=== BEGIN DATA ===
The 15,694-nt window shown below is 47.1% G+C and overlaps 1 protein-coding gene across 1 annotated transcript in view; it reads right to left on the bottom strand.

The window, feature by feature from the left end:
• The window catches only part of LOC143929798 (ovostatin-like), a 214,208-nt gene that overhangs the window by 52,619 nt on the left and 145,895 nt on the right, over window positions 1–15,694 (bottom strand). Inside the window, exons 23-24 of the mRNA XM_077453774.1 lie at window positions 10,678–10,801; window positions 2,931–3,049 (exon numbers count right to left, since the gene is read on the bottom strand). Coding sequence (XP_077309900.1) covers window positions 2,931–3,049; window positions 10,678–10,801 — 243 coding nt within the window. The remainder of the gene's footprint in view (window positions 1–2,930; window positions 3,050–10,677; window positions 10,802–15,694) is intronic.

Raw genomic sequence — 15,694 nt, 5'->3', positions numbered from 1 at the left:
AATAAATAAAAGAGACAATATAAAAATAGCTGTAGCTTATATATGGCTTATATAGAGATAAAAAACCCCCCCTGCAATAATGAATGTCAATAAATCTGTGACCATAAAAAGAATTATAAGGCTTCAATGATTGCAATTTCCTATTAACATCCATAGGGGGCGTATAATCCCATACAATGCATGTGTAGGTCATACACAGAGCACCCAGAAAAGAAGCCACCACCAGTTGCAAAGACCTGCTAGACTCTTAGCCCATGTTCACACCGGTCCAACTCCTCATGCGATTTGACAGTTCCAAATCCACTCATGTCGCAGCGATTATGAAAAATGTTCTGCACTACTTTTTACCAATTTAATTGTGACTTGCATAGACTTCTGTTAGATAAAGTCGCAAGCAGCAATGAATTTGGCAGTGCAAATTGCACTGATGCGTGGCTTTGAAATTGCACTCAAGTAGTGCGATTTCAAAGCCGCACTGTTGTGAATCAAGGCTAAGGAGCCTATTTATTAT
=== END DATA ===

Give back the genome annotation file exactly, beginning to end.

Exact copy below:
The 15,694-nt window shown below is 47.1% G+C and overlaps 1 protein-coding gene across 1 annotated transcript in view; it reads right to left on the bottom strand.

The window, feature by feature from the left end:
• The window catches only part of LOC143929798 (ovostatin-like), a 214,208-nt gene that overhangs the window by 52,619 nt on the left and 145,895 nt on the right, over window positions 1–15,694 (bottom strand). Inside the window, exons 23-24 of the mRNA XM_077453774.1 lie at window positions 10,678–10,801; window positions 2,931–3,049 (exon numbers count right to left, since the gene is read on the bottom strand). Coding sequence (XP_077309900.1) covers window positions 2,931–3,049; window positions 10,678–10,801 — 243 coding nt within the window. The remainder of the gene's footprint in view (window positions 1–2,930; window positions 3,050–10,677; window positions 10,802–15,694) is intronic.

Raw genomic sequence — 15,694 nt, 5'->3', positions numbered from 1 at the left:
AATAAATAAAAGAGACAATATAAAAATAGCTGTAGCTTATATATGGCTTATATAGAGATAAAAAACCCCCCCTGCAATAATGAATGTCAATAAATCTGTGACCATAAAAAGAATTATAAGGCTTCAATGATTGCAATTTCCTATTAACATCCATAGGGGGCGTATAATCCCATACAATGCATGTGTAGGTCATACACAGAGCACCCAGAAAAGAAGCCACCACCAGTTGCAAAGACCTGCTAGACTCTTAGCCCATGTTCACACCGGTCCAACTCCTCATGCGATTTGACAGTTCCAAATCCACTCATGTCGCAGCGATTATGAAAAATGTTCTGCACTACTTTTTACCAATTTAATTGTGACTTGCATAGACTTCTGTTAGATAAAGTCGCAAGCAGCAATGAATTTGGCAGTGCAAATTGCACTGATGCGTGGCTTTGAAATTGCACTCAAGTAGTGCGATTTCAAAGCCGCACTGTTGTGAATCAAGGCTAAGGAGCCTATTTATTAT